Most people have seen the opening sketch of the most recent episode of Saturday Night Live — the one featuring Tina Fey’s dead-on impersonation of Sarah Palin. (Video here.)
Now, Fey’s Palin is a bit empty-headed. She’s portrayed as a superficial and illegitimate usurper of the role Hillary Clinton (played by Amy Poehler in the sketch) ought to rightfully play.
It would be pretty hard to label a sketch as sexist if it portrays one woman as intelligent and capable and another as shallow and untested. In fact, comparing two people on their merits, with no regard to their sex, would appear to be the opposite of sexism. Right?
Not during an election year. Everything is a potential talking point. Here is John McCain’s favorite CEO and sexism-crier-in-chief, Carly Fiorina, trying her best to attack the sketch on MSNBC:
“I think that [the sketch] continues the line of argument [against Palin] that is disrespectful in the extreme and, yes, I would say, sexist. In the sense that just because Sarah Palin has different views than Hillary Clinton does not mean that she lacks substance. She has a lot of substance.”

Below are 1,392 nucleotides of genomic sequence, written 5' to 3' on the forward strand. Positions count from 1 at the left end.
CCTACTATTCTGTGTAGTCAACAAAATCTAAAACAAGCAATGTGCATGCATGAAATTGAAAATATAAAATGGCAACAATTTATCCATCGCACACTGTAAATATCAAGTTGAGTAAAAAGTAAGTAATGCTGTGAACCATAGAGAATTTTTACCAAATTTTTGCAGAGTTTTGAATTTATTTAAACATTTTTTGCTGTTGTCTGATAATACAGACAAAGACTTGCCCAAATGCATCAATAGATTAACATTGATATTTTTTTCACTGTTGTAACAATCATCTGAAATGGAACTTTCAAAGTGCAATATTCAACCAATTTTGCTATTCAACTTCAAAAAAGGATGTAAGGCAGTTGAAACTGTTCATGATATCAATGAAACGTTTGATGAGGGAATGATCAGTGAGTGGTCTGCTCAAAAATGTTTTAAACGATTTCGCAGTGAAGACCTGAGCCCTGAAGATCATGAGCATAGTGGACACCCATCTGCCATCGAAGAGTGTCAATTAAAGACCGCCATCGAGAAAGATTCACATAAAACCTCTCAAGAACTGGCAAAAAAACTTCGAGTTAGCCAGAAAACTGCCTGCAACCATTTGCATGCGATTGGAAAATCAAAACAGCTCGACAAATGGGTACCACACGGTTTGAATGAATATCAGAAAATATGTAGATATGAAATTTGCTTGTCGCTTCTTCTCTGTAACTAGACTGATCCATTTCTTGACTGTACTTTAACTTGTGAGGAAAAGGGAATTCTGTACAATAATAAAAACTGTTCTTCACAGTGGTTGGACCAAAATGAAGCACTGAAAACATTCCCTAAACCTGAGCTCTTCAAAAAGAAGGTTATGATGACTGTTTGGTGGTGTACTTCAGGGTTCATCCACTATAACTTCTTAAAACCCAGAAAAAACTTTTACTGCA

WTF does that even mean? Criticizing a woman for having less substance than another woman is sexist? Criticizing a woman for having different views than another woman is sexist? Disagreeing with a woman’s views and thus portraying her as having less substance as another woman is sexist?
Or is the correct answer that anything that attacks Sarah Palin effectively is sexist?